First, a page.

Walter calculates this prospective 6.6-point shift from Democrats to Republicans by comparing the RealClearPolitics average for the generic congressional ballot, which favored Republicans by about 3.5 points at the time of her writing, with the national House vote in 2020, which the Democrats won by 3.1 points. Interestingly, she chose to compare the current generic congressional ballot with prior election results, rather than comparing the generic congressional ballot at this point in 2022 with the generic congressional ballot at this point in 2020, which would suggest how much things have changed over the past two years. Comparing the generic congressional ballots across the two years shows a prospective swing of 10.9 points between Democrats’ 7.4-point advantage on April 22, 2020 and Republicans’ 3.5-point advantage on April 22, 2022—rather than the 6.6-point swing of which Walter writes.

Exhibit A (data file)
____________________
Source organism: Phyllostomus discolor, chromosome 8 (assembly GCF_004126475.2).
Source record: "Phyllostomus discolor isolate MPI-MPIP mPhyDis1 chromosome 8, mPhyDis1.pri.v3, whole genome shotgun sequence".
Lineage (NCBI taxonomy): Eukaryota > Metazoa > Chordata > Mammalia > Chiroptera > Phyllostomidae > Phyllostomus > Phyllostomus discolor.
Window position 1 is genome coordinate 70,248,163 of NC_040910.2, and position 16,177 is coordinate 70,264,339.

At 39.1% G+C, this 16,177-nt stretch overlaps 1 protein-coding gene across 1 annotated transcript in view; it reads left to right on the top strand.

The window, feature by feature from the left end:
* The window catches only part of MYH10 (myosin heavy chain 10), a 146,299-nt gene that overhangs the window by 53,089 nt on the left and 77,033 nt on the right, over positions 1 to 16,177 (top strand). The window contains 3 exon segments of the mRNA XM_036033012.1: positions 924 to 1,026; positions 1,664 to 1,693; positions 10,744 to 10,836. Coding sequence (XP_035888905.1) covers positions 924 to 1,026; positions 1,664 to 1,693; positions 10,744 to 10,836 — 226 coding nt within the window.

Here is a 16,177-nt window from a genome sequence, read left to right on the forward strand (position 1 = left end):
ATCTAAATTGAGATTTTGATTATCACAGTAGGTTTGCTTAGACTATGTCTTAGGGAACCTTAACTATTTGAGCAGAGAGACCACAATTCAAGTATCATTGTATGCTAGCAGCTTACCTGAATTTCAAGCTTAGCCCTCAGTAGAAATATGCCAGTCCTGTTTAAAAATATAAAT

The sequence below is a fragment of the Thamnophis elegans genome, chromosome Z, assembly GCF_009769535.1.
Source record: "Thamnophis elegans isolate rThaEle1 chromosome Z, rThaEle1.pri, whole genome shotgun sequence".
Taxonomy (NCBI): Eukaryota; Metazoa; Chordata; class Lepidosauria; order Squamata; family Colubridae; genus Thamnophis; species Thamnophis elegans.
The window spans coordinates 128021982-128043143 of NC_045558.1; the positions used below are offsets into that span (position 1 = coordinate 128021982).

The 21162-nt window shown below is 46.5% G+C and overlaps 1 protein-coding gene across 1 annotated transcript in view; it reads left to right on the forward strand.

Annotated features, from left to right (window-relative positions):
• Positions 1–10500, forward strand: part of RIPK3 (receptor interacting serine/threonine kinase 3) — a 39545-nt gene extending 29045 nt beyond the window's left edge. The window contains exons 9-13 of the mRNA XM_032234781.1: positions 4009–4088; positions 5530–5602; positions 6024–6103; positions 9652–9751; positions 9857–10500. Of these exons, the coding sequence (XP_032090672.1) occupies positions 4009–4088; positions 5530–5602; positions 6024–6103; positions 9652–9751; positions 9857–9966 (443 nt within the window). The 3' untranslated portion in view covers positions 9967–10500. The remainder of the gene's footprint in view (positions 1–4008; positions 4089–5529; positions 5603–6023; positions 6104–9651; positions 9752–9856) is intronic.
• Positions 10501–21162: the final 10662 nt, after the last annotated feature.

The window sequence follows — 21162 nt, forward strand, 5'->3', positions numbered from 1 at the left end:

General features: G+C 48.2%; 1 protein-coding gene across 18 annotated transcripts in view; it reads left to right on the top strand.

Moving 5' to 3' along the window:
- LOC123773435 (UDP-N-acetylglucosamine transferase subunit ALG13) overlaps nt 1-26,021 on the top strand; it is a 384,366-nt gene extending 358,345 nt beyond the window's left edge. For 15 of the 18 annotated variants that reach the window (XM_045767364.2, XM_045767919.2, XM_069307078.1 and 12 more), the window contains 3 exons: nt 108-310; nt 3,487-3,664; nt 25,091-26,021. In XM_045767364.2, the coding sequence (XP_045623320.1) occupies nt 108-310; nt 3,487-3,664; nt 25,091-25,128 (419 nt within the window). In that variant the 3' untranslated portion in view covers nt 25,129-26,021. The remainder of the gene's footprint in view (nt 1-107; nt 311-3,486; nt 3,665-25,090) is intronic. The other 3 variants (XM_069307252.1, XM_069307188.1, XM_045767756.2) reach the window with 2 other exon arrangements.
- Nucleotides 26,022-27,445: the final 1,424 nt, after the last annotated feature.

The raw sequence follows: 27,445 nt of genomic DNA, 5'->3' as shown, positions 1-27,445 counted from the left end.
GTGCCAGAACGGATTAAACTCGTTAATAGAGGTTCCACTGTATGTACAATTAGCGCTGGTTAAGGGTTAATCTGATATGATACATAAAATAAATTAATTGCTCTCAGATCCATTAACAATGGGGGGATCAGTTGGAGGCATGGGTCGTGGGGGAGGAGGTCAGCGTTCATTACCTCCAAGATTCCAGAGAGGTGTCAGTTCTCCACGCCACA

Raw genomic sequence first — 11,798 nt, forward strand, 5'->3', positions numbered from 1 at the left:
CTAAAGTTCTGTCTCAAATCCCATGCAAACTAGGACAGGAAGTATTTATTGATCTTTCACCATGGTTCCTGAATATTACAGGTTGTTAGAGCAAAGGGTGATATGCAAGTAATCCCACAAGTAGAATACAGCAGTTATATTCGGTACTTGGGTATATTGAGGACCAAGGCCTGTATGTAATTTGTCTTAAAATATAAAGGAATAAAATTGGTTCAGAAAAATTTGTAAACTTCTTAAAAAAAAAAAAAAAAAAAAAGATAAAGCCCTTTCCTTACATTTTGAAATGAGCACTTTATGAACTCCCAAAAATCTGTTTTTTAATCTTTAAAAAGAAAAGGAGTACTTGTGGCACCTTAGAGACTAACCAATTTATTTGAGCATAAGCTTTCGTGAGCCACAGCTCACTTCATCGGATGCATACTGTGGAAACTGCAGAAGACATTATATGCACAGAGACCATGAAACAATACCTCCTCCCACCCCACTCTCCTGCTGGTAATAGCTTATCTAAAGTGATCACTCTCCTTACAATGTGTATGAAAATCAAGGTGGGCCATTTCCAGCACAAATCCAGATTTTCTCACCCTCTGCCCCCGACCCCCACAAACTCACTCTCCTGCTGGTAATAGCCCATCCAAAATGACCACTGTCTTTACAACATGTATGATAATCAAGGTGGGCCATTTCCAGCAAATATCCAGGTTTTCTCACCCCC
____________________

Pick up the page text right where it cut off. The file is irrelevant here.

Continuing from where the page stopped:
“So, what would a 6.6 point shift to the right look like?” Walter asks. “At a very crude level, we could say that it would shift the 2020 vote margin in every CD, about 7 points more Republican.”
Oddly, however, she then pulls Joe Biden into the picture, writing, “So, for example, a district that Biden carried 52 percent to 45 percent (+7) would become a jump ball (50-50) in 2022.” She adds, “Or, a better way to think about it is that any district Biden carried by less than 7 points would be in danger of flipping to the GOP.” Walter observes, “there are only 21 districts where Biden’s margin was fewer than seven points,” and “eight of those 21” are already held by Republicans. This would suggest that GOP gains might be on the order of 13 seats (21 minus 8), lower even than Walter’s projected range of 15 to 25.
The shift that would really matter, however, is the shift in the House vote, not the shift in the House vote in relation to the presidential vote.